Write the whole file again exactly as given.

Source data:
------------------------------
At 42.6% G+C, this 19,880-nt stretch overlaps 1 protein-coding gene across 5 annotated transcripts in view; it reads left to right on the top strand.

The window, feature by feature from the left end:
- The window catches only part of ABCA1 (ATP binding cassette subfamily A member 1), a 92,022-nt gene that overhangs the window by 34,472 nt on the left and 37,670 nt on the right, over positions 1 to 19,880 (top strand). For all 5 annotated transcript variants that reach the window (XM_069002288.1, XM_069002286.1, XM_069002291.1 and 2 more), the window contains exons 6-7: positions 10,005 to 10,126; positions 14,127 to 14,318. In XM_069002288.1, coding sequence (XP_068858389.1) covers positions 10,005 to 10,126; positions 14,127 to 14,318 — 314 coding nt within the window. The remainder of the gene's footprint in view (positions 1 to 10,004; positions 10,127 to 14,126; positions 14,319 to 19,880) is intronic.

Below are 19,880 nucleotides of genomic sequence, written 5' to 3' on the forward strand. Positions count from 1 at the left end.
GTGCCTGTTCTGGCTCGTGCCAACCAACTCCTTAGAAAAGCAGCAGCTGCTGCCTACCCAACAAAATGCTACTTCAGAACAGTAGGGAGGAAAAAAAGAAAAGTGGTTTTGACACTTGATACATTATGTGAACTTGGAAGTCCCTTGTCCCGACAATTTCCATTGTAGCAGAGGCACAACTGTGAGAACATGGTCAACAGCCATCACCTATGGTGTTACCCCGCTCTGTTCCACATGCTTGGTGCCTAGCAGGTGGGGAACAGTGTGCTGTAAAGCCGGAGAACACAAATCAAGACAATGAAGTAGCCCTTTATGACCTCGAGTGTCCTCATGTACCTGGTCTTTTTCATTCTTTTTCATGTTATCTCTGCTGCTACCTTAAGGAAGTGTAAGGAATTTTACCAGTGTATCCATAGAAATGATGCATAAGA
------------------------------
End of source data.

At 42.6% G+C, this 19,880-nt stretch overlaps 1 protein-coding gene across 5 annotated transcripts in view; it reads left to right on the top strand.

The window, feature by feature from the left end:
- The window catches only part of ABCA1 (ATP binding cassette subfamily A member 1), a 92,022-nt gene that overhangs the window by 34,472 nt on the left and 37,670 nt on the right, over positions 1 to 19,880 (top strand). For all 5 annotated transcript variants that reach the window (XM_069002288.1, XM_069002286.1, XM_069002291.1 and 2 more), the window contains exons 6-7: positions 10,005 to 10,126; positions 14,127 to 14,318. In XM_069002288.1, coding sequence (XP_068858389.1) covers positions 10,005 to 10,126; positions 14,127 to 14,318 — 314 coding nt within the window. The remainder of the gene's footprint in view (positions 1 to 10,004; positions 10,127 to 14,126; positions 14,319 to 19,880) is intronic.

Below are 19,880 nucleotides of genomic sequence, written 5' to 3' on the forward strand. Positions count from 1 at the left end.
GTGCCTGTTCTGGCTCGTGCCAACCAACTCCTTAGAAAAGCAGCAGCTGCTGCCTACCCAACAAAATGCTACTTCAGAACAGTAGGGAGGAAAAAAAGAAAAGTGGTTTTGACACTTGATACATTATGTGAACTTGGAAGTCCCTTGTCCCGACAATTTCCATTGTAGCAGAGGCACAACTGTGAGAACATGGTCAACAGCCATCACCTATGGTGTTACCCCGCTCTGTTCCACATGCTTGGTGCCTAGCAGGTGGGGAACAGTGTGCTGTAAAGCCGGAGAACACAAATCAAGACAATGAAGTAGCCCTTTATGACCTCGAGTGTCCTCATGTACCTGGTCTTTTTCATTCTTTTTCATGTTATCTCTGCTGCTACCTTAAGGAAGTGTAAGGAATTTTACCAGTGTATCCATAGAAATGATGCATAAGA